By letter dated September 19, 2012, petitioner was notified that the U-rating was sustained "as a consequence of a pattern of excessive absence (before and after weekends and holidays), and a lack of impact on student growth."
Pursuant to CPLR 7804, petitioner timely commenced this proceeding. Because she challenges the entirety of the U-rating, there was no need for her to have first filed a grievance based on her unsatisfactory rating for attendance and punctuality. The appeal to the Chancellor's Committee was her exclusive contractual and administrative remedy.
Petitioner establishes that in evaluating her performance, respondents did not adhere to their procedures or those provided in the parties' collective bargaining agreement. Special Circular No. 45, a memorandum issued by respondents in response to the mandate set forth in Commissioner of Education Regulations (8 NYCRR) § 100.2 (o), outlines the procedures for rating professional personnel, as does the related manual produced by the New York City Public Schools, entitled Rating Pedagogical Staff Members. Specifically, as a pedagogical employee, petitioner was to be given at least one full period of review during the school year by her principal, followed by a meeting with the principal to discuss her strengths and any areas in need of improvement. Additionally, as a social worker employed at a school, she should have been evaluated by the school principal in consultation with the in-discipline supervisor, in accordance with the collective bargaining agreement.
Respondents point to Principal Mercedes' May 15, 2013 affidavit wherein he states that he had in fact observed a group counseling session conducted by petitioner in April 2011 but felt that a single observation was insufficient to gauge the effectiveness of her work. However, he apparently he did not testify about the April observation at the Chancellor's Committee hearing, and petitioner disputes that it occurred. There is no documentation of the April observation, and Mercedes makes no claim to have spoken with petitioner following that observation.
It is also of great concern that an in-discipline supervisor did not critique petitioner's work as required by the collective bargaining agreement. Because there is no transcript of the Chancellor's Committee hearing, we have only petitioner's assertions, made in her underlying papers and again on appeal, that Principal Mercedes admitted to not having the experience or qualifications to evaluate petitioner without input from the in-discipline supervisor prior to asking petitioner for documents.[FN1] Mercedes' May 15, 2013 affidavit offers the additional [*3]statement, made in response to petitioner's claim that he did not collaborate with the in-discipline supervisor when making his year-end evaluation, that the supervisor position for his school was dissolved "after May 2010." There is nothing in the record to substantiate this claim. Presumably such a decision would have been made by persons with more authority than the principal. Moreover, such an action seemingly contradicts the provision in the collective bargaining agreement. In any event, left unstated is that it appears on the record that Mercedes apparently had never conferred with the in-discipline supervisor about petitioner's work prior to the dissolution of the supervisor's position.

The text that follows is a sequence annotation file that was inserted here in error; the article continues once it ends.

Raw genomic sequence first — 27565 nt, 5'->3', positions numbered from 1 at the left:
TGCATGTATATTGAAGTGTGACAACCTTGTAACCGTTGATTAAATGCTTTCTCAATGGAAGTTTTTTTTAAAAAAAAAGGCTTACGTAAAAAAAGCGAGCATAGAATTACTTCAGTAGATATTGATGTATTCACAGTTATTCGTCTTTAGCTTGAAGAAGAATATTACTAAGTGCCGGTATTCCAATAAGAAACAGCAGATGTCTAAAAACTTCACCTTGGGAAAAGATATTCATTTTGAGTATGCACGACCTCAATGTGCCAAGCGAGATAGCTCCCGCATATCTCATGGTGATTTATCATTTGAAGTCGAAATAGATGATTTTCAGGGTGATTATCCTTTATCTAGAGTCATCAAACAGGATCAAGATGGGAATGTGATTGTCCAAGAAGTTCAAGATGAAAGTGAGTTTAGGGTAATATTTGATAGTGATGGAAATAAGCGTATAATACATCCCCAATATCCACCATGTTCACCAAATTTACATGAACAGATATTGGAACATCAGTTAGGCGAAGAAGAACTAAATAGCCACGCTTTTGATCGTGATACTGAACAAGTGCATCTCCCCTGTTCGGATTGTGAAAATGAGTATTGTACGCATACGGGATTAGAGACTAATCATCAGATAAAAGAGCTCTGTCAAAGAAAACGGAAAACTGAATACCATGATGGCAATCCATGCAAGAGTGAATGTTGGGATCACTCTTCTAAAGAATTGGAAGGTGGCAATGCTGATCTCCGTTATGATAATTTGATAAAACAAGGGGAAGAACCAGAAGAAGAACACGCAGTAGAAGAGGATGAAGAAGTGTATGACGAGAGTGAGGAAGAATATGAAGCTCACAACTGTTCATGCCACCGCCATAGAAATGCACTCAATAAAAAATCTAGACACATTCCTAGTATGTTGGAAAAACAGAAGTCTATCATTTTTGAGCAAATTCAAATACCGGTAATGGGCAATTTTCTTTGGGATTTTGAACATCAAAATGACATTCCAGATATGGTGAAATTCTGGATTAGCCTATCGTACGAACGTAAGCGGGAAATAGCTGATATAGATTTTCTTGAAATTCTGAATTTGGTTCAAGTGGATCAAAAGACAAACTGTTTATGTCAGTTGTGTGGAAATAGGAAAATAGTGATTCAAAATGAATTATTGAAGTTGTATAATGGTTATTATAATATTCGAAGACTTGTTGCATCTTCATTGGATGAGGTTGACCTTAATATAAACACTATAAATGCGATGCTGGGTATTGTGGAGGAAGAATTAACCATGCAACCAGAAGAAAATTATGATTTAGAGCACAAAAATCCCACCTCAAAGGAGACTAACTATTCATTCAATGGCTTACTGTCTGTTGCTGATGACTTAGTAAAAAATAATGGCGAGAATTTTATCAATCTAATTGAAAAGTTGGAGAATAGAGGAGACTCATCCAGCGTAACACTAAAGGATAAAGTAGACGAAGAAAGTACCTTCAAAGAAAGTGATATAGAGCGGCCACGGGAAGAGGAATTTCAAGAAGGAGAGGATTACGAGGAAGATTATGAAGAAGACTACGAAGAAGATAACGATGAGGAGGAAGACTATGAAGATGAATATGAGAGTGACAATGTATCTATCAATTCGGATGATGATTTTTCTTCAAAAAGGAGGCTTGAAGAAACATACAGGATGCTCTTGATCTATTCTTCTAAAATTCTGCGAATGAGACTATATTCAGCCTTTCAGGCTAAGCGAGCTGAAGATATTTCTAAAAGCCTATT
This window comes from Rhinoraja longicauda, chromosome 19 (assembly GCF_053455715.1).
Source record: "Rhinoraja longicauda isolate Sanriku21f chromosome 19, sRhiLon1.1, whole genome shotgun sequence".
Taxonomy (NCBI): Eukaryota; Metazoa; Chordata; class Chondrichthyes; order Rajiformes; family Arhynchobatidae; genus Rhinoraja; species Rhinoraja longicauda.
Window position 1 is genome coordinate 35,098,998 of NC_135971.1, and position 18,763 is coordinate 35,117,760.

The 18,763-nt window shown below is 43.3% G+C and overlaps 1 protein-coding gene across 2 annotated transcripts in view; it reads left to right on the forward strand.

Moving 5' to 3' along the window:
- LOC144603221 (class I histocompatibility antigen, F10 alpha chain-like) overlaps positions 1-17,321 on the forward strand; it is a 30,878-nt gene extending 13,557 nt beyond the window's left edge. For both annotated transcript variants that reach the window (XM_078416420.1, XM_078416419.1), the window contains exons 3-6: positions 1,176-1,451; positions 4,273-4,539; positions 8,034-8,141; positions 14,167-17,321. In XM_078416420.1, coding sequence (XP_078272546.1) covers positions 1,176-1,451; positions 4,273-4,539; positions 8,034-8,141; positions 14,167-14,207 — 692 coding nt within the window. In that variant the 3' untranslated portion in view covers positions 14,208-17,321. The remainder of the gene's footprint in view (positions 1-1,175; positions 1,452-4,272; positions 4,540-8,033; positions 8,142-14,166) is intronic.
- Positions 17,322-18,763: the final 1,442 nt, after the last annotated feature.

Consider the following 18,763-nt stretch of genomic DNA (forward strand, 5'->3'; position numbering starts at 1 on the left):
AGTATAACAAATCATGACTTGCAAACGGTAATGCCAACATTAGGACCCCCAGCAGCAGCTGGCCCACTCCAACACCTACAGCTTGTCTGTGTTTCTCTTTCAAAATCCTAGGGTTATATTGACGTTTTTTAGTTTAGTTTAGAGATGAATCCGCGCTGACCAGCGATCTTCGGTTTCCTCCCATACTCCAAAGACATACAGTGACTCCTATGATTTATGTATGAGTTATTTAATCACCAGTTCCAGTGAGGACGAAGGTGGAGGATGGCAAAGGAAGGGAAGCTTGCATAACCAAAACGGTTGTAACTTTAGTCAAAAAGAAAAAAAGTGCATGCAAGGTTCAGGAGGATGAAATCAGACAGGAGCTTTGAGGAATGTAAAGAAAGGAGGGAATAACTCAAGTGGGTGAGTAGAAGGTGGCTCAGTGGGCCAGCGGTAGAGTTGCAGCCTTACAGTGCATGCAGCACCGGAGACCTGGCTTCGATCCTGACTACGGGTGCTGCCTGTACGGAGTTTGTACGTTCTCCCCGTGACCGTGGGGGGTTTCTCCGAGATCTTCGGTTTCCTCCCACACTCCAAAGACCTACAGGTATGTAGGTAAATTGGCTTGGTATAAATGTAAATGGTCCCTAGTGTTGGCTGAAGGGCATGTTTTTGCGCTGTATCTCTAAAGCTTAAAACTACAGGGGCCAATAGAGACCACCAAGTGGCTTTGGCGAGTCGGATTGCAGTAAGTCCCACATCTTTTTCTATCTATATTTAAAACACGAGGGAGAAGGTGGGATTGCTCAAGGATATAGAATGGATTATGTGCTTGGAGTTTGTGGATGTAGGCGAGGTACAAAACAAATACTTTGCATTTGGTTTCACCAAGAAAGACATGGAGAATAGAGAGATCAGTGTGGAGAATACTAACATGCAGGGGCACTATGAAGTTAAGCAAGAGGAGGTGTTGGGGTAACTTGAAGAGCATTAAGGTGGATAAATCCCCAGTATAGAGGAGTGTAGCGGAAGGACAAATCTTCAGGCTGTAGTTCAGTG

There is no evidence that petitioner was notified before the end of the school year in June 2011 that her work was considered unsatisfactory. Although Principal Mercedes testified at the Chancellor's Committee hearing that petitioner was told to keep and be prepared to submit logs of her work, and that she always stated that they were unavailable, there is no indication that she was advised that this was unacceptable and would result in an unsatisfactory evaluation. Mercedes testified that teachers complained they were unable to discuss their students with petitioner, but there is nothing to show petitioner was aware of that criticism prior to the annual performance review, or that she was directed to change her practices. Petitioner was also apparently not cautioned about her absences prior to June 2011, as the only letter sent to her concerning her attendance, oddly not included as part of the APPR, is dated June 2011.
The record is clear that petitioner was deprived of her substantial rights in the review process culminating in her U-rating, when compared with, for instance, Matter of Cohn v Board of Educ. of the City Sch. Dist. of the City of N.Y. (102 AD3d 586 [1st Dept 2013]). In Cohn, the petitioner's second annual U-rating was based on "detailed observations in reports prepared by the principal and two assistant principals, describing petitioner's poor performance in class management, engagement of students, and lesson planning" (102 AD3d at 586). He had been provided with a professional development plan at the start of the school year, and he received professional support throughout the year, including several classroom observations by the principal and two assistant principals, all of whom gave "detailed" letters making specific recommendations to improve his instructional deficiencies (id. at 587). Thus, although the petitioner in Cohn did not receive pre-observation conferences before every classroom observation, as required by the collective bargaining agreement and respondents' manual, Rating Pedagogical Staff Members, the U-rating was rationally based. In comparison, the instant record does not show that petitioner was provided with support, or formal constructive criticism, of any kind.